Silver Room Block Party will engage security and incentivize the use of CTAs as it expects 15,000 attendees at Oakwood Beach

OAKWOOD — People attending this year’s Silver Room Block Party might want to take the bus.

The team behind the big South Side festival – including Silver Room owner Eric Williams – is urging the 15,000 expected attendees to use public transport to reduce traffic and parking problems so neighbors aren’t as affected , organizers said during a Wednesday night meeting with neighbors and Ald. Sophie King (4th).

The popular festival will take place July 16-17 in Oakwood Beach; he is moving there to accommodate a larger crowd after years in downtown Hyde Park. But neighbors have already been frustrated by congestion and noise issues from a nearby pedestrian bridge, so organizers have sought to win them over by explaining how they will try to prevent traffic, litter and safety issues from spread over residential blocks.

Organizers will reach out to the CTA and Uber so fewer people drive in, but they will also try to secure nearby parking, including the McCormick Place parking lot on 31st Street and two others near Woodson Elementary and Monumental Baptist Church, a said Tiffany Judkins, who serves as the team’s traffic and parking coordinator.

Credit: Colin Boyle/Block Club Chicago
Eric Williams, owner of the Silver Room, speaks during the groundbreaking ceremony for Neighborhood Opportunity Fund recipient Bronzeville Winery as part of the city’s INVEST South/West initiative on April 28, 2021.

The team is working on a map of locations to share with attendees, and five to eight shuttles from various points — including Bronzeville Winery — will bring people to Oakwood Beach. Attendees will enter the festival just north of the 39th Street entrance.

There may also be incentives for people who cycle to the event, with organizers exploring the possibility of offering a free item to those who go without a car this weekend. Bicycle parking will be available near the site, Pickett said.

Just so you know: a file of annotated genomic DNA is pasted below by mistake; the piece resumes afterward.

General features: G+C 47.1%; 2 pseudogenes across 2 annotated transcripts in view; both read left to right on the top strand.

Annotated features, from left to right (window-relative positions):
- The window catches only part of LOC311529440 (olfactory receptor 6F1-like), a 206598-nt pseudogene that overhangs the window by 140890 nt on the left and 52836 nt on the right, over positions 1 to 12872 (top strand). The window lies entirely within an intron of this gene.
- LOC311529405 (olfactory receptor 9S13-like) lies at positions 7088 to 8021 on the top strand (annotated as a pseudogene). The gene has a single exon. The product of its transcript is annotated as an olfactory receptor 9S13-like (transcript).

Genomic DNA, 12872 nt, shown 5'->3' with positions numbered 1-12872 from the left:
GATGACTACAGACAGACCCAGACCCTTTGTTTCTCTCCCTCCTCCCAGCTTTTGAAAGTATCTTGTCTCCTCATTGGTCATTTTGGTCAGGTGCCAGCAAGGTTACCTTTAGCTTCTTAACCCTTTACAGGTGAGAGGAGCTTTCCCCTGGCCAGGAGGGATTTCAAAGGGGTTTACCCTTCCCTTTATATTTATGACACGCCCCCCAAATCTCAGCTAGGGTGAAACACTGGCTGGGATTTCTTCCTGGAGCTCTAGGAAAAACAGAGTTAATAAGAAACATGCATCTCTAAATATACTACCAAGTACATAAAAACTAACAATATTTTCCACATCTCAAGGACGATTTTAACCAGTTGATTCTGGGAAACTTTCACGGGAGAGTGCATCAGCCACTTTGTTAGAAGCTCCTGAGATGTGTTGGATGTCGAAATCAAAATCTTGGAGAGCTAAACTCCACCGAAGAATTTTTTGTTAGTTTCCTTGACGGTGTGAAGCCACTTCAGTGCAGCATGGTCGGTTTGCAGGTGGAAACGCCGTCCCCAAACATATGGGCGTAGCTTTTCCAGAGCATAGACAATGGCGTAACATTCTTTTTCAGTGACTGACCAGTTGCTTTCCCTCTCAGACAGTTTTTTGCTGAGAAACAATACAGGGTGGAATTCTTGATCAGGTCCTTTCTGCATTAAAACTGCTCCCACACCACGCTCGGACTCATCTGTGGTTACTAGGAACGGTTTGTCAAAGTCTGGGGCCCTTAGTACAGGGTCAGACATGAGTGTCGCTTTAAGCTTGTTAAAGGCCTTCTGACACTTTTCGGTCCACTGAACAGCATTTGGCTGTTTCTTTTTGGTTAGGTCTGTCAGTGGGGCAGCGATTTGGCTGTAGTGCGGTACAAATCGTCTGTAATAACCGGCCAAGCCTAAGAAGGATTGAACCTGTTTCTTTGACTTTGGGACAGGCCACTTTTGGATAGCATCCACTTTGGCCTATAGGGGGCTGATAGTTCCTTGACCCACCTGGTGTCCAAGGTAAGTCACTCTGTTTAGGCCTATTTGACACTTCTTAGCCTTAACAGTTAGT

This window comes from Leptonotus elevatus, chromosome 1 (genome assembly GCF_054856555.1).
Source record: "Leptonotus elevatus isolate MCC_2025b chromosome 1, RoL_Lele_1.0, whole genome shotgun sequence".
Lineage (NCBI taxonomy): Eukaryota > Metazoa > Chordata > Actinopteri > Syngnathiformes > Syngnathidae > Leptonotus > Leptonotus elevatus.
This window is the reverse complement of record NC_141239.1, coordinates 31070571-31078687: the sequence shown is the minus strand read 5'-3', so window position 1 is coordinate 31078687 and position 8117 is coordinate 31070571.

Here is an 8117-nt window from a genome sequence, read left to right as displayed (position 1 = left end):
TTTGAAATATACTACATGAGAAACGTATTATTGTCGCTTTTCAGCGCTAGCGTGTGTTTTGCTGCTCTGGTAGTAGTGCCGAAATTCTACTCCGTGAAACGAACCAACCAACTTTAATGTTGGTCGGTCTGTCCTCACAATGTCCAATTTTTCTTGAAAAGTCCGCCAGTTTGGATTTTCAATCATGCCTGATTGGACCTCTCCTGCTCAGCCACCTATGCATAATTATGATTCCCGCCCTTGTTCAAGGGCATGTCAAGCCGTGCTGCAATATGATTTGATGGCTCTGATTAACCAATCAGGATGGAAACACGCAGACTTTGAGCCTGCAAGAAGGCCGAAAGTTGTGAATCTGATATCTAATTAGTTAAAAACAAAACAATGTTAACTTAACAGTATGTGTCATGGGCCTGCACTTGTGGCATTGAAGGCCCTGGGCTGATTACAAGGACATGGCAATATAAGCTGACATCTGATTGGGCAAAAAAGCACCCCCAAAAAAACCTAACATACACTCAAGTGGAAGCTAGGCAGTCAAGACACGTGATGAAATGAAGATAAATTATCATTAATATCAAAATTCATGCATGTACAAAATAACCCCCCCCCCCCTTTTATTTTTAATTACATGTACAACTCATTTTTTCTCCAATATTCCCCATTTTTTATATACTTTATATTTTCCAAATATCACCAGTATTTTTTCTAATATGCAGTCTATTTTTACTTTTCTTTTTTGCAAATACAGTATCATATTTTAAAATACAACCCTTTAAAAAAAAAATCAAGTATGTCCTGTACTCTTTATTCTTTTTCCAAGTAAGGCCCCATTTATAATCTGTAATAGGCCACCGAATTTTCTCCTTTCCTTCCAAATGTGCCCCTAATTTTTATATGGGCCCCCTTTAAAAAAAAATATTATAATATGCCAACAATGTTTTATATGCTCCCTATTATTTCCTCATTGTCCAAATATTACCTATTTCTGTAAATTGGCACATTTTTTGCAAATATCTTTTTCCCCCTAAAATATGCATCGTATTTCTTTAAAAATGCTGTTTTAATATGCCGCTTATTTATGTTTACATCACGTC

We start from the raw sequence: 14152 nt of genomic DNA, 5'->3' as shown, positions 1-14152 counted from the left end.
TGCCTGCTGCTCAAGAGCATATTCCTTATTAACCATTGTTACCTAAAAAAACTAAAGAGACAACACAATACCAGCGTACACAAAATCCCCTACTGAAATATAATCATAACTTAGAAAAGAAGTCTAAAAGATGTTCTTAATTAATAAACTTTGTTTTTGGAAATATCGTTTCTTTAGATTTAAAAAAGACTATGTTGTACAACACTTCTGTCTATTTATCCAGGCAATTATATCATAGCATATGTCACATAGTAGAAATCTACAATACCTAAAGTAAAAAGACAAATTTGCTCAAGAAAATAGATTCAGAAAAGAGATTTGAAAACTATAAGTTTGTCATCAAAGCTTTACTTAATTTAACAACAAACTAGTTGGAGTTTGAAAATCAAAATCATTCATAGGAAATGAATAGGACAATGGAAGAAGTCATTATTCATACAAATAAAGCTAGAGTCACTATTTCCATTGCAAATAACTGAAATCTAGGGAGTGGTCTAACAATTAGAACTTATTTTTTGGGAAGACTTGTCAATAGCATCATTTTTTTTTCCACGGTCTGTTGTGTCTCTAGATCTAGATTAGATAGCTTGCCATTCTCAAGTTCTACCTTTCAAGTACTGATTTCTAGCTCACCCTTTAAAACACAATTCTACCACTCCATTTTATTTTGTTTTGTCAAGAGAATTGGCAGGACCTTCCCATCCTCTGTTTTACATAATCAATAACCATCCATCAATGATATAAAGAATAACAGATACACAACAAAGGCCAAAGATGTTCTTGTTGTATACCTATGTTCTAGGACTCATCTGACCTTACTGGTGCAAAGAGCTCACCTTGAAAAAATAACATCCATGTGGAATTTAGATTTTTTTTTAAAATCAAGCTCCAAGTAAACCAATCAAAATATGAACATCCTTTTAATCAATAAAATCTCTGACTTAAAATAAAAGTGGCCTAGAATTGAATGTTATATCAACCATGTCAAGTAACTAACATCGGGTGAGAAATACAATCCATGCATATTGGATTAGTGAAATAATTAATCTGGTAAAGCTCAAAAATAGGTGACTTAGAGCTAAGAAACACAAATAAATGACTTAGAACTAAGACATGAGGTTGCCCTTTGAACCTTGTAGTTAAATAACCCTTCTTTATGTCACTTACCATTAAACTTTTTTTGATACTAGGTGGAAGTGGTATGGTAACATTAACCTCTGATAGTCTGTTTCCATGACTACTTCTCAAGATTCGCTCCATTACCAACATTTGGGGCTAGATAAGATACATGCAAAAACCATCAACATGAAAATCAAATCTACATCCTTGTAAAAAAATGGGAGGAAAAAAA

A total of 150 security guards will take care of the Block Party, with a team guarding the site overnight. That number could increase, depending on the final number of attendees, which will be capped at 20,000, Judkins said. She said they will contact the police department and the city’s Office of Emergency Management and Communications for additional resources.

The temporary closure of the 41st Street Pedestrian Bridge may also be on the table, though organizers fear it could disrupt residents not attending the festival. Still, security will be posted at the entrance to the bridge, Judkins said.

As with previous festivals, volunteers will help direct people through designated exits to discourage loitering in front of people’s homes. Two security patrols will contribute to these efforts.

Festival cleanup will be handled by a maintenance company which the organizers have contracted to collect rubbish inside the venue and nearby residential blocks. People leaving the Block Party will be asked to finish eating and drinking before leaving to keep trash out of residential areas, co-organizer Kenneth Pickett said.

De’Avlin Olguin, who lives near the site, said he thought the meeting was productive but still had concerns about safety and parking. Olguin and his neighbors have asked King for help easing the traffic jams and other nuisances that summer brings, including groups of bikers crossing the pedestrian bridge.

Olguin said he wanted organizers to already have commitments from city agencies and that he planned to block streets so only residents could pass.

“We are delighted, but we still have reservations about how the area will be patrolled,” Olguin said. “We will wait to see what happens.”

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